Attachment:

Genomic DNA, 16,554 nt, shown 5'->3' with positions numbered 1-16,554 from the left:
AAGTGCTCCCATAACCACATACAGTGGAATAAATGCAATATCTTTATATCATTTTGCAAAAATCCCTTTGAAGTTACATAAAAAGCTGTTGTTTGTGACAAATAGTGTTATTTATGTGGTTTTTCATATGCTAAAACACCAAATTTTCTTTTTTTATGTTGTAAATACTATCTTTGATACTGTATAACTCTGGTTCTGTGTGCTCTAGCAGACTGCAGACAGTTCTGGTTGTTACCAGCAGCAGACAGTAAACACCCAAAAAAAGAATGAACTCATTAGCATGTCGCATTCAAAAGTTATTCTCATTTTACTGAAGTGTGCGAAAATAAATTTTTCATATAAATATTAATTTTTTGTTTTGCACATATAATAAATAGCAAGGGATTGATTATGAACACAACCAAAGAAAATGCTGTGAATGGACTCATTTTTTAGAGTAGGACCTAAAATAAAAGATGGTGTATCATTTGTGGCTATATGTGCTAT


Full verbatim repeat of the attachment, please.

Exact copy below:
Genomic DNA, 16,554 nt, shown 5'->3' with positions numbered 1-16,554 from the left:
AAGTGCTCCCATAACCACATACAGTGGAATAAATGCAATATCTTTATATCATTTTGCAAAAATCCCTTTGAAGTTACATAAAAAGCTGTTGTTTGTGACAAATAGTGTTATTTATGTGGTTTTTCATATGCTAAAACACCAAATTTTCTTTTTTTATGTTGTAAATACTATCTTTGATACTGTATAACTCTGGTTCTGTGTGCTCTAGCAGACTGCAGACAGTTCTGGTTGTTACCAGCAGCAGACAGTAAACACCCAAAAAAAGAATGAACTCATTAGCATGTCGCATTCAAAAGTTATTCTCATTTTACTGAAGTGTGCGAAAATAAATTTTTCATATAAATATTAATTTTTTGTTTTGCACATATAATAAATAGCAAGGGATTGATTATGAACACAACCAAAGAAAATGCTGTGAATGGACTCATTTTTTAGAGTAGGACCTAAAATAAAAGATGGTGTATCATTTGTGGCTATATGTGCTAT